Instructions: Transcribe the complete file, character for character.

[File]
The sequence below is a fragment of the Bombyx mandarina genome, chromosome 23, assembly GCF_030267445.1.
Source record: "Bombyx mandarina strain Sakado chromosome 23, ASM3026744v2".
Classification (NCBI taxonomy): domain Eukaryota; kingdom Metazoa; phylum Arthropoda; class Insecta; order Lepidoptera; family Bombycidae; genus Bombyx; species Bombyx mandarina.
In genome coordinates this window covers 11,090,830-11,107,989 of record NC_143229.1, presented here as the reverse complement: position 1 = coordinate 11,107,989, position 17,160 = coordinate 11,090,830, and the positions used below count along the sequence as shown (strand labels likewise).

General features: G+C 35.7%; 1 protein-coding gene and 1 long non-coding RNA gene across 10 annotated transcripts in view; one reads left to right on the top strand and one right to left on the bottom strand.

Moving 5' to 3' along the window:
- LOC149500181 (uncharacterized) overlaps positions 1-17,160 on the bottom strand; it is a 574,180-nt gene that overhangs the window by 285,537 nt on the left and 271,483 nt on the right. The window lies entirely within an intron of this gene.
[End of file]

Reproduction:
The sequence below is a fragment of the Bombyx mandarina genome, chromosome 23, assembly GCF_030267445.1.
Source record: "Bombyx mandarina strain Sakado chromosome 23, ASM3026744v2".
Classification (NCBI taxonomy): domain Eukaryota; kingdom Metazoa; phylum Arthropoda; class Insecta; order Lepidoptera; family Bombycidae; genus Bombyx; species Bombyx mandarina.
In genome coordinates this window covers 11,090,830-11,107,989 of record NC_143229.1, presented here as the reverse complement: position 1 = coordinate 11,107,989, position 17,160 = coordinate 11,090,830, and the positions used below count along the sequence as shown (strand labels likewise).

General features: G+C 35.7%; 1 protein-coding gene and 1 long non-coding RNA gene across 10 annotated transcripts in view; one reads left to right on the top strand and one right to left on the bottom strand.

Moving 5' to 3' along the window:
- LOC149500181 (uncharacterized) overlaps positions 1-17,160 on the bottom strand; it is a 574,180-nt gene that overhangs the window by 285,537 nt on the left and 271,483 nt on the right. The window lies entirely within an intron of this gene.